Yeah, that’s great. And I think, you know, I think everybody needs to sort of hone their own process, I think, you know, you sort of learn a little bit by trial and error, you can certainly learn from other people. But, you know, probably it depends on the personalities on on both sides of the equation. And, and frankly, part of it depends on volume of applicants too, right, sure, right. You know, I think the virtual agencies have the have the benefit, I think of a larger candidate pool. And so, you know, if you’re going to be virtual, and you’re going to be clear that you will hire folks from anywhere, you’re likely to get a lot of applications. And so you need to think very carefully about a process. If you are located in northern Maine, you know, you you probably don’t need to worry as much about that, because you’re probably not going to see the same flow of people, right. So, so you need to, you need to make sure that you’re you’re gauging into that but also gauge it to the individual roles. So for example, you know, if you’re a web development agency, and you’re hiring technical people, you want to make sure that they have those particular technical skills, right. And so, you know, if they don’t, well, that’s going to be a problem. And, you know, when, when I used to hire a lot of developers, both in an agency environment as well as in my old software company, you know, we had tests that we would administer and they had to do it in those cases in office. So we were sure they weren’t just copying code snippets, because, right, right, to those of you who are familiar with, with coding, it’s, it’s very easy these days to google and find just about any problem that someone else has already solved. And so you can borrow from them. But you want to sort of see, and it’s not so much about, you know, the syntax of it, it’s but how they think, right, right, right. And I’m a big believer in general, when I’m hiring people, I want to find people who are problem solvers, regardless of what role they are, whether they’re an admin, or a developer, or communicator, problem solving, and that that thinking process that you go through is incredibly valuable. And so I’m always curious to ask people, you know, how would you handle this kind of situation? And it’s not, I don’t care whether they’ve got the same answer I would have on the actual strategic decisions along the way, or whatever, it’s watching the thought process, because, you know, I can train people on specific skills, I can’t train them as easily on thought process, right? And, you know, can they can they figure out, okay, you know, why is, Why is this not working? Why why, you know, whatever it is, that’s something that just people develop over time, or they have, or they don’t have, and, you know, at least the businesses I’ve run haven’t been large enough that I can take a lot of flyers on people who need a ton of training in that regard. And most agencies don’t have that, right, unless you’re the Edelmans of the world, right, and they probably have enough bodies out there, that they can have more project cases. So I, you know, one of the other things I thought that I am curious what your take is on this, you know, my point of view is, you know, even when an agency is growing like gangbusters, they shouldn’t hire more than one person at a time, at least in a particular group. Because I’m a, I’m a big believer, and I, this is a mistake I have made before myself. So this is I always like to say, I share the lessons of my failures with with you the listener so that you don’t make the same ones I did. But if you hire multiple people in the same team, at the same time, you probably going to guess wrong what you really need, because every time you introduce a new person to the group, it changes the dynamic, it changes,… right? You know, and so, you know, you may bring in one person, then find out, you know, they’re really good at something you didn’t even anticipate. And so your next hire really would be different now that you know that. So my advice, don’t hire more than one person in the same team at the same time, because you really, you want to, you know, backfill it with freelancers or whatever, in the short term until you figure out what it is that you really need for that next higher.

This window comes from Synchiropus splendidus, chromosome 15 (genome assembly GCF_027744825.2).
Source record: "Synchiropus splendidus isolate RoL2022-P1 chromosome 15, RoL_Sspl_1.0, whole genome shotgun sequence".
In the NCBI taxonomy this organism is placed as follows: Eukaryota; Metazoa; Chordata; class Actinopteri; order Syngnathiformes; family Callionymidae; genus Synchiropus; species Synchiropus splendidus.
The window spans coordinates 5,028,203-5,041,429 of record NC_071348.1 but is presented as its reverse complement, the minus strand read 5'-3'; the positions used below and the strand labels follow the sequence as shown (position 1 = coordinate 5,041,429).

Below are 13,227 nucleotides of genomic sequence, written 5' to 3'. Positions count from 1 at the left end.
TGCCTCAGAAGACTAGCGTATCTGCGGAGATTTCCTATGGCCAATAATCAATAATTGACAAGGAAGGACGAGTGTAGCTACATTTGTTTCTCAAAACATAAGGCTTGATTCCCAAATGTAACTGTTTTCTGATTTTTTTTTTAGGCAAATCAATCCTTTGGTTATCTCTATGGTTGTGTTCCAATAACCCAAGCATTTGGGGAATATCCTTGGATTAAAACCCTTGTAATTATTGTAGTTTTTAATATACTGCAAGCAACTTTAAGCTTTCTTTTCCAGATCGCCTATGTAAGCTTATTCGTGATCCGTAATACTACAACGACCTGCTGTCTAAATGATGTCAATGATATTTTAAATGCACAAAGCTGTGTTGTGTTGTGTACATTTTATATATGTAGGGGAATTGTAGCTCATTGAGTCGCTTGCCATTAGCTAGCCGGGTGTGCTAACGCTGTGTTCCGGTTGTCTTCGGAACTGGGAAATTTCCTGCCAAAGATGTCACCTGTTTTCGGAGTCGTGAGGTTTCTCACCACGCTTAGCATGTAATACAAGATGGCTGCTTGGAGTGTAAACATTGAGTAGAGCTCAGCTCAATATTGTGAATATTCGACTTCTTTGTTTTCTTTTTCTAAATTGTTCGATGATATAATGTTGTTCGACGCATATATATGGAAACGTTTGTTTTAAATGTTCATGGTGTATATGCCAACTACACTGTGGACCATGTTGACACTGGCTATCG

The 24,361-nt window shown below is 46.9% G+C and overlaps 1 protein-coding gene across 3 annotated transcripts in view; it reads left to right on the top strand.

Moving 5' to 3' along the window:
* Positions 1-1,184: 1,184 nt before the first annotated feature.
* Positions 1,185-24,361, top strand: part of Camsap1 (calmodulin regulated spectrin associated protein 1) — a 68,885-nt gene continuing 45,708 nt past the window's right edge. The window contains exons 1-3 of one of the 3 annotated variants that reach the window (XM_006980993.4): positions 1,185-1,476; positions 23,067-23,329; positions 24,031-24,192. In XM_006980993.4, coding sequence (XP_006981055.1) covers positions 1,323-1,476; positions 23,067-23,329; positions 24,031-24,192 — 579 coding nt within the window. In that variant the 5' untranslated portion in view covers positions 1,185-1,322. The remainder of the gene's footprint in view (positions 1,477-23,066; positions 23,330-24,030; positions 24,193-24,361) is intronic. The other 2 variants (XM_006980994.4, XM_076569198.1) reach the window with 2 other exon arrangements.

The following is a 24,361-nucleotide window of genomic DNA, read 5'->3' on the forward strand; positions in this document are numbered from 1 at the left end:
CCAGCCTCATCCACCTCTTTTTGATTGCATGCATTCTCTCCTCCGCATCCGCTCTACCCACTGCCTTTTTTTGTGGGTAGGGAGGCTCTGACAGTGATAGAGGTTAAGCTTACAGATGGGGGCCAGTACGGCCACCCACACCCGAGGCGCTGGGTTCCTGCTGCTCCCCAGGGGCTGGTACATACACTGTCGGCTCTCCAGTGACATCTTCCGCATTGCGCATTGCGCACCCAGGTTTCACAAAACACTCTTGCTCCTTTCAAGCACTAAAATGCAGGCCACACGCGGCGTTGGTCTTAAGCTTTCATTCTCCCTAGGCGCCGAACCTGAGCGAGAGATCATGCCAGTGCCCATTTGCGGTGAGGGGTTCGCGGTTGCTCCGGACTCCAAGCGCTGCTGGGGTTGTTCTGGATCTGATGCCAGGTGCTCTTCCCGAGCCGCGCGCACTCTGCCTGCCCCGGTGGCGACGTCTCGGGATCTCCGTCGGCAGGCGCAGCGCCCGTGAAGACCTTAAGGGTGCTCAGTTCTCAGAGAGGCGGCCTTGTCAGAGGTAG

GINI:
I’m laughing because we just hired a Chief Marketing Officer and a content director at the beginning of March or February, I mean, so…

CHIP:
So you disagree then.

GINI:
No, it’s not that I disagree. It’s that we needed both really bad, badly, and I was serving as chief marketing officer and our content director left in December. He’s the one person I mentioned earlier. So I just figured I would get it all done in one fell swoop. But yeah, I was I needed to get myself out of being the chief marketing officer. So otherwise, you know, it’s challenging to run a business when you’re doing more than one job.

CHIP:
It is. But every, every agency owner does more than one job.